Amphibians such as frogs, toads and salamanders are vital to the ecosystem of the tropics and Ecuador in particular, is an amphibian hotspot!
Reappers in Amphibian Paradise
Most frog species in the country are small and nocturnal, but we have over 600 species, being the 4th country in the world that holds more amphibian species (after Brazil, Colombia and Peru.) And even though Ecuador is 4th in number of species, it is actually the country with the most abundance of amphibians per area in the world!
This fact isn’t widely recognized despite of the astounding discoveries that keep demonstrating us just how biodiverse the Ecuadorian cloud forest really is when it comes to amphibians. For instance, the Chocó region, one of the most biodiverse areas in Ecuadorian territories was witness to an amazing discovery just last year. By the end of 2018, biologists studying the area had found a frog species that was thought to be extinct.
The horned frog (scientific name: Gastrotheca cornuta) hadn’t been seen for at least a decade, until it reappeared in the Ecuadorian surroundings of the Cotacachi-Cayapas reserve in 2018. According to the biologists who were exploring the cloud forest at night, they recall hearing a noise coming from a frog they couldn’t quite identify. They turned on their flashlights and explored the nearby grounds and trees until they saw a horned frog…. And then two and three and eventually 5! This was great news, not only because the species was believed to be extinct but because the numbers indicated there could be a stable population of horned frogs living inside the reserve.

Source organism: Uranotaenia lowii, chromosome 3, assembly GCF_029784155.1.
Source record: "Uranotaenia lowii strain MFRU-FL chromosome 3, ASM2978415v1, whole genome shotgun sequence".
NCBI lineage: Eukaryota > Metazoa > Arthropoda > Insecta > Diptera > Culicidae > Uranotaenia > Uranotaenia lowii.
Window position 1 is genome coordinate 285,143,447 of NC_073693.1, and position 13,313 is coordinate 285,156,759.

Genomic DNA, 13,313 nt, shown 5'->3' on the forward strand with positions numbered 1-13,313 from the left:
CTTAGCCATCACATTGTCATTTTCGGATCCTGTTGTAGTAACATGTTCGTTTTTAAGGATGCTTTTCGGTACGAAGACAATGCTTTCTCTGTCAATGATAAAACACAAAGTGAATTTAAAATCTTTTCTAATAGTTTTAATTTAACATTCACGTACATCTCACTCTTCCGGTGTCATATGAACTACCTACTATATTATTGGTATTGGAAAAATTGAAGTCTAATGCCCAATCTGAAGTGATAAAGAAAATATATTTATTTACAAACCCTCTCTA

If you’ve never seen a horned frog, these are some of its characteristics:
-eyebrows that look like horns above its eyes
-eggs develop in a pouch on their bodies (more specifically, their backs)
-when eggs hatch they are already froglets (they don’t hatch as tadpoles like other frogs but skip this stage!)
The threats that the horned marsupial frog and many other frog species face include forest destruction/habitat tampering, pollution from fumigation, and the spread of infectious diseases. As visitors and as locals, we have a responsibility to protect the environment of these animals and be respectful when visiting reserves and forests.
The reappearance of the horned frog gives us hope that Ecuador continues to be an amphibians paradise- but we have to make sure we allow it to be!
Info: PUCE Anfibios del Ecuador- National Geographic UK (Jennifer S. Holland)